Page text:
This is the guy who, just one month ago, failed to even mention he was letting a bank that sent hundreds of millions in cash to a terrorist bank off without any charges.
At this point, it’s beginning to look like DOJ’s disparate treatment is not just about preserving his buddies the CEOs. But it’s about eliminating the little competitors like G&A so the equally corrupt big banks can take over their markets.
Update: Adding this from the government’s sentencing motion. The government insisted that Gasparian do time … as a deterrent.
Because there are hundreds of check cashers in Los Angeles as well as an underlying health care fraud problem, it is more important that the sentence here be sufficient to promote respect for the law and general deterrence for the types of criminal activities defendant engaged in as well as the health care fraudsters. A significant sentence is also necessary to reflect the serious [sic] of the offense, deter criminal conduct, and protect the public from defendant.
It has been less than 18 months since JP Morgan Chase was fined $88.3 million for–among other things–sending a ton of gold bullion to Iran.
Yet JPMC’s regulators are about to scold JPMC–and demand it improve the compliance programs it promised to improve 18 months ago–again.
Only, having found JPMC didn’t implement the promised compliance programs after being fined, JPMC’s regulators this time will not fine the bank for violating US law.
A U.S. regulatory probe of JP Morgan Chase & Co is expected to result in an order that the bank correct lapses in how it polices suspect money flows, in an action expected as soon as Friday, people familiar with the situation said.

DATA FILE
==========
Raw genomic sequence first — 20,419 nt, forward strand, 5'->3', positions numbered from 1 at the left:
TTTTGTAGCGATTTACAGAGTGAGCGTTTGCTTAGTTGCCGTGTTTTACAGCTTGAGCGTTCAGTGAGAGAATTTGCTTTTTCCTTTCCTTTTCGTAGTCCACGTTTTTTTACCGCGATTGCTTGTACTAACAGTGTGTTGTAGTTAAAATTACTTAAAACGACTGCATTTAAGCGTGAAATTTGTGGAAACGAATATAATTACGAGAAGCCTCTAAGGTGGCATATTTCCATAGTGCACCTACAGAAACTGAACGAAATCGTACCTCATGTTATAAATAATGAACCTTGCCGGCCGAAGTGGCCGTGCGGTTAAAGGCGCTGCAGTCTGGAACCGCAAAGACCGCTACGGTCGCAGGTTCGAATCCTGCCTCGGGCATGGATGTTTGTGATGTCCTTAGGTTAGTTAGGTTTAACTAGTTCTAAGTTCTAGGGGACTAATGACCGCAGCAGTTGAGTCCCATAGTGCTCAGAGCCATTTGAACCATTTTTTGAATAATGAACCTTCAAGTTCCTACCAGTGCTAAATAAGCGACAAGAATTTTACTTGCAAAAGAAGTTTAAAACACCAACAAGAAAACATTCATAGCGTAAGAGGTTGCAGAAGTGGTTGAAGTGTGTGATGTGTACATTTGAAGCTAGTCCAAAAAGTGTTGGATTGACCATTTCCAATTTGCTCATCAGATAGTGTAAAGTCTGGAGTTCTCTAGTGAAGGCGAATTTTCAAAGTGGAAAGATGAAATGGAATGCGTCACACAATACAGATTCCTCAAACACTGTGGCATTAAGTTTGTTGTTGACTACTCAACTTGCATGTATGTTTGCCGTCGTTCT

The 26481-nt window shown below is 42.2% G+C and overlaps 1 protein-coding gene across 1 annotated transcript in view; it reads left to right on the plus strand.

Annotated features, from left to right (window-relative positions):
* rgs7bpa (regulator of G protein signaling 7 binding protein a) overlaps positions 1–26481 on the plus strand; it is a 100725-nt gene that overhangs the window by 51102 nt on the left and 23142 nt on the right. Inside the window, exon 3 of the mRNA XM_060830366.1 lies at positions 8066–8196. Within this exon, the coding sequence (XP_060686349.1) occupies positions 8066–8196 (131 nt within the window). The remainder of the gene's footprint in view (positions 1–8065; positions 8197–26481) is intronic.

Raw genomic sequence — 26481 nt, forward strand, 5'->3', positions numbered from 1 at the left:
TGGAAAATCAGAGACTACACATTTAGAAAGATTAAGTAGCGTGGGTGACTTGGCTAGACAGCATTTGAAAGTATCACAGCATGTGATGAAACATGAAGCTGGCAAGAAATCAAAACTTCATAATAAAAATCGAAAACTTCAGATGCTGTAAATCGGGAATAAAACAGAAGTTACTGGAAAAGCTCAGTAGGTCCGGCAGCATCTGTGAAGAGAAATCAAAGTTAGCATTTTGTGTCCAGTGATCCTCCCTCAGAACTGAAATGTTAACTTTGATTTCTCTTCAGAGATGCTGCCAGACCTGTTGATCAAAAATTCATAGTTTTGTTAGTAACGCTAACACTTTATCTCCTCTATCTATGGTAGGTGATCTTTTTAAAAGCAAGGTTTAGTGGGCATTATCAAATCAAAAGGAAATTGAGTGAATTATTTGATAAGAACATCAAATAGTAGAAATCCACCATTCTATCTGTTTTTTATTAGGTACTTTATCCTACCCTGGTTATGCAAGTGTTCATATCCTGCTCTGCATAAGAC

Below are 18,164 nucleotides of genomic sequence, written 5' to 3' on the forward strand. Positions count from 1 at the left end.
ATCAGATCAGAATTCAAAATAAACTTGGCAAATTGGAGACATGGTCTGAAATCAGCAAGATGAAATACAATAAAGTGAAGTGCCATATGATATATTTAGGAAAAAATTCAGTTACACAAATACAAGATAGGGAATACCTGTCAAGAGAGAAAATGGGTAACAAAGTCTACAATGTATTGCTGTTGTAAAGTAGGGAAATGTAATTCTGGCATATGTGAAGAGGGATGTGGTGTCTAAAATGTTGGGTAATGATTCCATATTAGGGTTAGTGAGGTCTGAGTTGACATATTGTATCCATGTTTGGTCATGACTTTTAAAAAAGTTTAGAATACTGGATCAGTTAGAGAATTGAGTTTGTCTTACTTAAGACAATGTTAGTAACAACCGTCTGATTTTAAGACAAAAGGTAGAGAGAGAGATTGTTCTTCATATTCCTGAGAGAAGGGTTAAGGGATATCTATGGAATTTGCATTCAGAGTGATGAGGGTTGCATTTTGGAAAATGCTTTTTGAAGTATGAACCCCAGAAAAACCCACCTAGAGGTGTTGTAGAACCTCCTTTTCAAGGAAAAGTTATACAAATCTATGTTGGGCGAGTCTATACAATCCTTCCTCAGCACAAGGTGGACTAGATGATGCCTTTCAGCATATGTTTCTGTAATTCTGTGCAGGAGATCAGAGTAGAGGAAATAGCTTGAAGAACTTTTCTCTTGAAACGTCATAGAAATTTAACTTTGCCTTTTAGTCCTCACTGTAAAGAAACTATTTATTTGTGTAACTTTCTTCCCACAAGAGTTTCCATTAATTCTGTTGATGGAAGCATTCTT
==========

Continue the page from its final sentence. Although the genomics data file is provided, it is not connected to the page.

The action would be in the form of a cease-and-desist order, whichregulators use to force banks to improve compliance weaknesses, the sources said.
The order is expected to be issued by the Office of the Comptroller of the Currency and the Federal Reserve.
JP Morgan is not expected to pay a monetary penalty, according to one person familiar with the situation.
This is what counts as seriousness from US bank regulators–ever quieting peeps when American banks openly flout the law (they’re a bit harsher with European banks, though still believe in forgiving such banks for things like material support to terrorism).
A teenager busted for shoplifting would pay more in fines than JPMC reportedly will pay for helping crooks–even alleged assassins–do their crime.
When I first read that the government was going to investigate JP Morgan Chase ∂for money laundering, I thought this was another case where the government continued to give wrist slaps–in the form of softball fines–to banks for behavior that never really changed. And to some degree that will be the case. After all, little more than a year ago Treasury’s Office of Foreign Assets Control accused Jamie Dimon’s company of a whole slew of things, including sending Iran a ton (literally) of gold bullion. And in spite of the fact OFAC said JPMC substantially cooperated with their investigation so they could give it a softball fine, the settlement actually made it clear they had done anything but. (Though the softball fine may have also had something to do with what I suspect was cooperation on setting up the Scary Iran Plot.)
So here we are again, investigating JPMC for money laundering. Again.
But I wonder whether this doesn’t reflect an effort on the part of the Office of Comptroller and Currency, which the NYT says is leading the probe, to improve on its past willful neglect in this area.
Regulators, led by the Office of the Comptroller of the Currency, are close to taking action against JPMorgan Chase for insufficient safeguards, the officials said. The agency is also scrutinizing several other Wall Street giants, including Bank of America.
The comptroller’s office could issue a cease-and-desist order to JPMorgan in coming months, an action that would force the bank to plug any gaps in oversight, according to several people knowledgeable about the matter. But the agency, which oversees the nation’s biggest banks, has not yet completed its case. JPMorgan is in the spotlight partly because federal authorities accused the bank last year of transferring money in violation of United States sanctions against Cuba and Iran.
Since OFAC let JPMC off with a wrist slap last year, the OCC has gotten a new confirmed head, Thomas Curry, from FDIC, and gotten rid of a corrupt Chief Counsel, Julie Williams. OCC also got hammered in Carl Levin’s report on HSBC’s money laundering.